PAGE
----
I also subscribe to the Jewish Genealogy group, where one can safely
assume the majority of participants in the US to be a) Jewish and b)
not-Shomerei Shabbat.  That group is handled by moderators, but the
postings come out individually, rather than as a digest.

I figure that the way to deal with the various Shabbat/Yom tov 
possibilities (avoiding "lifnei iver") are:
 - I do not send anything to the group or to an individual I don't    
   know, until Sunday morning.	
 - I don't read anything in my inbox dated after Shabbat comes in,    
   until Sunday morning.  
 - I don't worry about messages to individuals that I send on Friday, 
   for I am no more responsible for when they open them as I am for   
   something I send on Wednesday - so long as it arrives there before 
   Shabbat their time. This is no different in my mind than mailing a 
   letter in the US on a Friday and having it arrive on Shabbat.
 - I don't post messages TO THE GROUP after early Friday morning,    
   because there is a good chance that by time the moderators get to  
   it it will already be Shabbat.

Is all this reasonable?  (I'm hesitant to ask my local rabbi, as it 
involves issues he's not really familiar with.)

Israel Pickholtz


From: <agunot@...>
Date: Thu, 16 May 1996 21:12:54 +0100
Subject: Support Jewish women who are being denied their 'Get'

*            email    <agunot@...>                     *

We are terribly sorry if we have disturbed the tone of this newsgroup,
but we have an important announcement.

The Agunot Campaign is an organization founded in the UK by Gloria
Proops.  It is dedicated to providing support to Jewish women who are
'chained' to their husbands because the men refuse to grant a Get, the
religious divorce.  In these situations, the women are unable to
re-marry in an Orthodox synagogue, even though they may have been
divorced for years under civil law.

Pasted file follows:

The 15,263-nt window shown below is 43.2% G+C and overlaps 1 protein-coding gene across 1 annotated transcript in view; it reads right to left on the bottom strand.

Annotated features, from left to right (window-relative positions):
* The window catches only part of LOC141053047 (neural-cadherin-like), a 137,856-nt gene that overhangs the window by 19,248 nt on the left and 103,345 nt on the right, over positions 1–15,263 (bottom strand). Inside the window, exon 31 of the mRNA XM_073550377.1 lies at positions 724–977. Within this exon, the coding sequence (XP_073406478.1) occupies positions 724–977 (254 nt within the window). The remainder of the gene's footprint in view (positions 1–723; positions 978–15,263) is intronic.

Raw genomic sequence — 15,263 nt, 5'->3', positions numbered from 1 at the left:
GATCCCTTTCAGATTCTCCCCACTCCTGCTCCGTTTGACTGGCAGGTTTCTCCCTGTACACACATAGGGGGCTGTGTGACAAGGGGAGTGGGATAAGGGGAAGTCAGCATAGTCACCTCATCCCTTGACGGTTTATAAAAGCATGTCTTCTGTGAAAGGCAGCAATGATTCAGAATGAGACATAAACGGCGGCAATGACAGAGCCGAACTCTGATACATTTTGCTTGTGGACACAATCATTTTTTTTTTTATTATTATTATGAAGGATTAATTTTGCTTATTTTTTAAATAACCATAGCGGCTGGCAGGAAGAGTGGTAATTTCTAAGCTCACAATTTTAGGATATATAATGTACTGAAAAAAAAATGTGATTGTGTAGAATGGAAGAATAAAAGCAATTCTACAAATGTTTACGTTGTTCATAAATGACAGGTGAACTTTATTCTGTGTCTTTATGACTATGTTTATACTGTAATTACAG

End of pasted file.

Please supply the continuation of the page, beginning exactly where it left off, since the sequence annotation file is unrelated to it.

A recalcitrant husband cannot be forced to grant a Get.  Thus, a number
of men in the Jewish community worldwide have been able to blackmail
their wives out of everything from houses to finances to child custody
simply by stating that, if the woman wanted a Get, she would have to
give in to all demands.  Gloria Proops finally obtained her Get in 1995
after 20 years.  She decided to found the organization in the hope that
concerned Jews, women and men, Orthodox and non-Orthodox, could band
together, and prevent this cynical exploitation of an age-old problem.

The Agunot campaign would like to hear from anyone in the world who:

                       - is being denied a Get
                       - knows someone being denied a Get
                       - would like to support the 'chained' women
                       - simply wants to find out more about the problem

Thank you in advance for any support or encouragement!

Please email us:        <agunot@...>


From: Shaul & Aviva Ceder <ceder@...>
Date: Thu, 16 May 96 19:54:23 PDT
Subject: Use of "yenta" without specific referent

In a recent posting by Gad Frenkel on remarriage, the following line 

>minhag.  When the yenta brigade was still not satisfied, I discussed it

The use of the term "yenta brigade" brought to mind an article I had
submitted for publication to a magazine, but which did not meet the
periodical's editorial needs at the time. However, I feel the subject
matter, being little discussed, bears some thought, so I am submitting
it to MJ:

	The Jewish public today has, Baruch Hashem, more exposure than
ever to the need for shemirat halashon. Innumerable Torah educators
continue to alert Am Yisrael about the need to avoid all aspects of
lashon hara and rechilut. The prolific distribution of the works of the
Chafetz Chaim zt"l, and to English adaptations such as Guard Your Tongue